Ice Storms are dangerous things. If you’ve ever been in one you know what I’m talking about.
In the South, ice is more common than snow.
My first experience with an ice storm was in 1983. I was expecting my son in two months. We lived WAY out in the country…in an old double wide trailer. We had a propane tank that fueled our stove and central heat. And, we were on a well.
We’d been married about 5 years and living away from familiar folks and family for about 3 years.
The ice storm hit…I’d never seen anything like it. The ground was a solid sheet of ice. Trees were coated in over an inch and a half of ice. Power lines (those left attached to poles) were bowed low by a coating of thick ice. Everything was encased in thick ice. Our front door was iced shut. Our car was encased in ice.
Without power there is no water (electricity runs the pump that pulls water from the well and pushes it into your house) and the central heat doesn’t work.
The temperature in our trailer dropped to the upper 20’s and stayed that way for several days. We’d been told by neighbors to draw up “a little” water, so I had done so, though I wasn’t sure why.
I quickly found out why. When the electricity goes out you go with the water you have and that serves you for whatever needs you may have…flushing toilets…brushing teeth…drinking…bathing…. And, when it gets below freezing indoors…whatever water you have available will…freeze – even what’s in the toilet.
When the cold became unbearable, I would turn on our oven and leave the door open. (Dangerous to heat that way, but it was our only option and thank God, it WAS an option.) We put on many layers of clothes, stocking hats, gloves, coats…piled blankets on the bed and crawled under the covers to snuggle (as closely as we could with my big pregnant belly between us).
Daylight provided us light for day. When the sun went down, we called it a night. Without lanterns or candles we had no other choice. The flashlight was conserved for emergency use only – no spare batteries.
Fast forward to the middle of February…three weeks ago.
We were in SC. Hubby’s dad’s funeral was scheduled and an ice storm was forecast. With no way to head for home, we could only hunker down and ride it out – whatever “it” became.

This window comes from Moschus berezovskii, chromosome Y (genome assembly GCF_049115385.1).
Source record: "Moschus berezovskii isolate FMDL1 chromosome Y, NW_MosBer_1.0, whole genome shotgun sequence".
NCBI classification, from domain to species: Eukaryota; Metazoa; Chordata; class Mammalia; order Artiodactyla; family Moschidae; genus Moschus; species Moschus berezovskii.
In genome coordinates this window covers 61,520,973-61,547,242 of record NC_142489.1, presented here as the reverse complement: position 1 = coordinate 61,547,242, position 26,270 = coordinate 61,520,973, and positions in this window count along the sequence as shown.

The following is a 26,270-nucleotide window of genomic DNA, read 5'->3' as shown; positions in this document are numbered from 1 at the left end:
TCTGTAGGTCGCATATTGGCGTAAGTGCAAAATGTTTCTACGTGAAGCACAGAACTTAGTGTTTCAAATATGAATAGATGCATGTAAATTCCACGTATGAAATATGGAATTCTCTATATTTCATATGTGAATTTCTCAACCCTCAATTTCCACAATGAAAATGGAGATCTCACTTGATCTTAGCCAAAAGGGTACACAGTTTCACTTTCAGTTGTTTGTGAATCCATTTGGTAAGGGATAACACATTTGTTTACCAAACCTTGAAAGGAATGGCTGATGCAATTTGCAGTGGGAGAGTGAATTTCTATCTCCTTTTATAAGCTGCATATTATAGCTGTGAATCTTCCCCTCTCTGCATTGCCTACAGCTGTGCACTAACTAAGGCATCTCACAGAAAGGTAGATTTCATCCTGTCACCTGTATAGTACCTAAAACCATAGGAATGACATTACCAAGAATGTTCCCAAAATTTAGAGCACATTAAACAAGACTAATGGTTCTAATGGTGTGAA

What it became was a mess!
Hubby’s mom lived in an old double wide trailer with electric…everything. When the lights went out she had nothing.
Across the yard lived Hubby’s Aunt Annie. She had a small ceramic propane heater that was not affected by the lack of electricity. Bless her, she welcomed us all (Hubby, Hubby’s mom, Hubby’s sister, our son, me) into her house. And, there we stayed until the ice melted and we were able to head home.
In another post I’ll share some tidbits about the SC ice storm, but for now let me leave you with a few things the ice storm taught me.
- Get out before it hits.
- If you can’t get out and head for the hills, get out and get whatever supplies you think you might need if you’re without electricity for 7 days.
- In the country, on a well, when electricity goes out, so does your water. Store up way more water than you think you can ever use. You will need/use way more than you will think possible.
- In the city, if the electricity goes out to the pumping station that serves your neighborhood it stands to reason that you may lose water or water pressure…just saying. It pays to be prepared water wise.
- You can’t store up too much water…it’s good to have a backyard pool handy (flushing toilets).
- Keep ready to eat foods on hand…enough for 21 meals per person (that’s 3 meals for 7 days).
- Generators are nice.
- Generators need fuel….
- Grills work well – charcoal or dry sticks will cook a meal…heat water for dishes…heat water for bathing necessary body parts….
- While the coals are hot use them…cook, prepare food for the next meal, heat water, boil water to drink…make coffee….